Waze is pretty much entirely crowd-sourced information, so if nobody’s reported the overturned bus or the tanker spill as such, or (unlikely) nobody running Waze has driven by recently, they won’t have any information on it other than there’s some kind of slowdown at that point, if enough people have slowed down in the vicinity.

And they can tell whether it’s still there or not by your responses when it tells you that something’s there- you can give it a thumbs-up, or a “not there”. I imagine they have an algorithm that analyzes the thumbs-up vs. “not there” vs. the time elapsed vs the speed of traffic through the area and determines whether or not to remove the event.

Like anything that relies on data, the more the better, in terms of identifying patterns. Waze is pretty useful in Dallas, but there are thousands of users zipping around all the time, so it has a pretty good handle on how/when traffic builds up, but I imagine if I lived in say… Crockett, Texas, its utility might be much less, in that there are probably a lot less Waze users in Crockett proportional to the total number of drivers than in Dallas.

I pretty much use Waze daily in my commute to and from work. I basically have the option of taking a couple of major freeways (DNT and I-635), or going via roads between home and work, and Waze does a good job of identifying when the freeways are clogged, and routing me down roads instead. My main complaint is that I wish it would give you some background as to WHY it decides to run you through the middle of the traffic jam, instead of down some intuitively faster route- like down the access road, or something like that.

No kidding. What I’m saying is, given that, what’s the difference between (a) giving tens of thousands of people less congested routes–not all the same ones–and (b) reducing overall congestion? Isn’t the one ultimately accomplished by the other?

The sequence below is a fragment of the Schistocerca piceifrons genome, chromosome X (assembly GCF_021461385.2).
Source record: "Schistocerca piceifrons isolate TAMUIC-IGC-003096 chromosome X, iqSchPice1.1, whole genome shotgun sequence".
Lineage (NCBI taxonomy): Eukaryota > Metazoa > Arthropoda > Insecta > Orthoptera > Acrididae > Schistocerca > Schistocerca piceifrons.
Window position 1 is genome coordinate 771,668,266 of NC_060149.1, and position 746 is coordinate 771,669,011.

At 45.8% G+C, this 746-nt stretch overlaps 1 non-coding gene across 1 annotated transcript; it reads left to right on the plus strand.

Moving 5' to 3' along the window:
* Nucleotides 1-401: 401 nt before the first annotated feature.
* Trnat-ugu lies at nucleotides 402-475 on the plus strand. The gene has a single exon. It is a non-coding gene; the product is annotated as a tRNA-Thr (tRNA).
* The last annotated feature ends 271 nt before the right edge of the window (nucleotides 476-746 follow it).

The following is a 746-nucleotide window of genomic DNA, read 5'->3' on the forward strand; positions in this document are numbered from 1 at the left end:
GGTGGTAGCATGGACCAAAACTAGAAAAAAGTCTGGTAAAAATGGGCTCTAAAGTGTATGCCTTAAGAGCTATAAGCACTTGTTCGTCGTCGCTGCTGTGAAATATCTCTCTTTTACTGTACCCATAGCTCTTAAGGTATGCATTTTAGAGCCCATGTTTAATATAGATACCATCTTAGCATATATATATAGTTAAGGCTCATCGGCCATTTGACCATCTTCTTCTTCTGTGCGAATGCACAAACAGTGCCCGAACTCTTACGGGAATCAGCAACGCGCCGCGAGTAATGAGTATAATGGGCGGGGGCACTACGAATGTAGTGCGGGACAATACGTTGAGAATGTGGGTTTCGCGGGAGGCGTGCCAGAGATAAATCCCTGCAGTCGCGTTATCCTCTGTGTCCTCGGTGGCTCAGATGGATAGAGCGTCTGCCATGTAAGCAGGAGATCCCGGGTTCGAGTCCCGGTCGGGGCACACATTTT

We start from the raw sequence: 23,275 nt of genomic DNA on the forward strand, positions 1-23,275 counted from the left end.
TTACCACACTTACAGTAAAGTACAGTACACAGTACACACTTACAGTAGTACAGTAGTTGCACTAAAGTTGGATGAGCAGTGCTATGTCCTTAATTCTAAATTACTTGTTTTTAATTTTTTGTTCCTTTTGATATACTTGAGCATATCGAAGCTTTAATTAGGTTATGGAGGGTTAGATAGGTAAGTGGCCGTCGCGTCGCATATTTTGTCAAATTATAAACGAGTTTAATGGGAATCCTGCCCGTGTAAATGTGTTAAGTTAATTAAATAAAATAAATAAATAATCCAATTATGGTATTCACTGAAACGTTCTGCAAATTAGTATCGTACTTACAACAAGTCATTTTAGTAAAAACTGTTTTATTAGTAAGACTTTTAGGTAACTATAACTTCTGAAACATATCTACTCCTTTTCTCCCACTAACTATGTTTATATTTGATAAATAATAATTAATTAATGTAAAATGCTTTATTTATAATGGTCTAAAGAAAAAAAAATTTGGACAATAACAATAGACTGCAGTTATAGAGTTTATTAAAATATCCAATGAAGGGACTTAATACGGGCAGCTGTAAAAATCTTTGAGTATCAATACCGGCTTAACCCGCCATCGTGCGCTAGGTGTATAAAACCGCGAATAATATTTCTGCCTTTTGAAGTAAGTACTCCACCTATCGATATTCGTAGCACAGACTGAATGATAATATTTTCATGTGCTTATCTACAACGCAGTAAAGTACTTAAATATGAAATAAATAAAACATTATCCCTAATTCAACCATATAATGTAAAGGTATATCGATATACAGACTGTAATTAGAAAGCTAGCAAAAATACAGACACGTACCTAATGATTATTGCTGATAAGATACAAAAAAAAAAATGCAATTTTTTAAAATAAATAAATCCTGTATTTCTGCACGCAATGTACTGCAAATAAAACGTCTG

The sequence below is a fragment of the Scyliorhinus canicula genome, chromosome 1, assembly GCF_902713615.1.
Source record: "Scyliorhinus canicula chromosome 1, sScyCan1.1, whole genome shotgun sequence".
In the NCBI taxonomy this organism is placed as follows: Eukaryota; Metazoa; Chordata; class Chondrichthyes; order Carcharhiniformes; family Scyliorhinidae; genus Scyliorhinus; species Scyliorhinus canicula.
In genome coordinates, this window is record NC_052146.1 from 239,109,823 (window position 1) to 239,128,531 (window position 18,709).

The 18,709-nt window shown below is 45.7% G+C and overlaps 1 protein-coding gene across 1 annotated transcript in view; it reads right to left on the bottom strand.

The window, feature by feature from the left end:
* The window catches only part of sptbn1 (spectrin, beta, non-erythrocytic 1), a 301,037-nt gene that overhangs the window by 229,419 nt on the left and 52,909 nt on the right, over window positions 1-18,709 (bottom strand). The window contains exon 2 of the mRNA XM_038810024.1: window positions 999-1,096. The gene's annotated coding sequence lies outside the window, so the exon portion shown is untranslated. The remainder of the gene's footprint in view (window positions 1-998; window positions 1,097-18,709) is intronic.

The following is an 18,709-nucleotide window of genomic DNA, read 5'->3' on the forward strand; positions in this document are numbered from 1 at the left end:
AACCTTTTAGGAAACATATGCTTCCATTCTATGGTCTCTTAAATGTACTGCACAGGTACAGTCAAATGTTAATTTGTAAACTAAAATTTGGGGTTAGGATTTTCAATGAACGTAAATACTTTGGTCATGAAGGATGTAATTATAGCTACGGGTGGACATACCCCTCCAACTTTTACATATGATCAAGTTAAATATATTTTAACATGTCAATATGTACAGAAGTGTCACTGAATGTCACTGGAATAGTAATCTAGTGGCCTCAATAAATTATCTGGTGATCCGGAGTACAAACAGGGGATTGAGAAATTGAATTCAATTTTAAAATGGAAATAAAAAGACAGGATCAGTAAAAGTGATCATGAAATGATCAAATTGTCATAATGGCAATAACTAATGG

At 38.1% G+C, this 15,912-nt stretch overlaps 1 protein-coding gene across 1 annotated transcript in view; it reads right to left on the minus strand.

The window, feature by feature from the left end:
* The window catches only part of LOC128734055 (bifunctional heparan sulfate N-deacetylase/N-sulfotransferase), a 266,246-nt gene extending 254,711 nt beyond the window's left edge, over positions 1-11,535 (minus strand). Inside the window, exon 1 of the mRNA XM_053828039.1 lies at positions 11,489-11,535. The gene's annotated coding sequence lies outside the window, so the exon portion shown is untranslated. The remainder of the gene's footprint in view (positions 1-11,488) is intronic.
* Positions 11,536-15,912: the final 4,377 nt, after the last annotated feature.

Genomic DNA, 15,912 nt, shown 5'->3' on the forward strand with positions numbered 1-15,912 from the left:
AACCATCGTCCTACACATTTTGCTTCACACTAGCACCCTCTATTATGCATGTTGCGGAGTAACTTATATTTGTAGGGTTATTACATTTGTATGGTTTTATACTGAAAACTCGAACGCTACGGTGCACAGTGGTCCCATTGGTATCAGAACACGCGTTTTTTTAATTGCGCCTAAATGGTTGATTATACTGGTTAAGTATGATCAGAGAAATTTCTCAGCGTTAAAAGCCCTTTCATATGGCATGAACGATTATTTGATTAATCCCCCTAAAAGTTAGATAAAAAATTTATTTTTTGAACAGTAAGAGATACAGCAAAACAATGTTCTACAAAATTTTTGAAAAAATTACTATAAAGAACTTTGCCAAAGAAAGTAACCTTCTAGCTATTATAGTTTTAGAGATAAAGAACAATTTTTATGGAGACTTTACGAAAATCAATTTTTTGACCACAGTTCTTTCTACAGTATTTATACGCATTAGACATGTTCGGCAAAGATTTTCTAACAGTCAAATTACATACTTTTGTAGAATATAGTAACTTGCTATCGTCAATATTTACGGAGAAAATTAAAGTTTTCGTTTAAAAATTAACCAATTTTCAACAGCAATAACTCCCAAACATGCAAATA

In other words, maybe the effort Omar Little’s friend heard about is not the problem, but is working on the solution.

In the Bay Area there are some people who live on surface streets near busy freeway to freeway intersections, who hate Waze because it sends streams of cars down their once quiet streets.

I haven’t seen a decrease in accuracy of ETA over time, but there are two circumstances where I find it messes up. First, it sucks at seeing into the future. If my route will hit a major metro area an hour from now, it’s calculating the ETA based on traffic conditions now. And if rush hour starts picking up in 30 minutes, it will be significantly slower by the time I get there. At least it will reroute me in real time as I get closer if there are better alternatives, but my actual arrival time will still probably be bad.

The other place it messes up is when traffic isn’t moving consistently in all lanes, like at a freeway exit. It’s calculating the time based on drivers moving full speed on that stretch, but I’m stuck in the line of traffic in the right lane.

I haven’t noticed these circumstances getting worse over the last year or two, though.

The one that consistently gets me is where there’s an on-ramp to a 5 lane freeway, and shortly after that, a major freeway interchange where the rightmost two lanes exit onto the crossing highway. What happens every day is that the right two lanes back up for more than half a mile, blocking the on-ramp with bumper-to-bumper slow moving traffic, while the left two lanes zip by at 60-70 MPH, and the center lane is kind of a free-for-all of people getting right at 60-70, and people getting left from the on-ramp starting from about 3 mph.

I’m pretty sure Waze averages all this together and says that it’s moderate traffic (if it was using the fastest drivers, it would say NO traffic) and routes me down the on-ramp that’s backed up and a huge mess, rather than run me down the access road another half mile and onto the freeway on another on-ramp with little traffic at the end of it.

That’s why I’m reluctant to use Waze for trips longer than about an hour. Supposedly, Waze uses historical data to predict future traffic patterns, but they don’t do a very good job of it. There is a certain stretch of surface road in Pennsylvania that’s a good route at certain times of the day but it gets horribly congested in the late afternoon. Waze always wants to send me that way, even when I know congestion will be bad by the time I get there. In those cases my old pre-GPS route on the freeways will be faster even if Waze doesn’t know it.

I used it regularly and loved it for about 6 months, then it started offering the weirdest routes to my destinations, completely omitting the most obvious ones. Changing the settings didn’t help. I gave up on it, but keep it on my phone hoping it improves.

In the meanwhile, I’ve been back to Google maps which sucks too.

Any good recommendations out there?

Did you try the suggested routes?

Aren’t the most obvious routes likely to have the most traffic?

NM.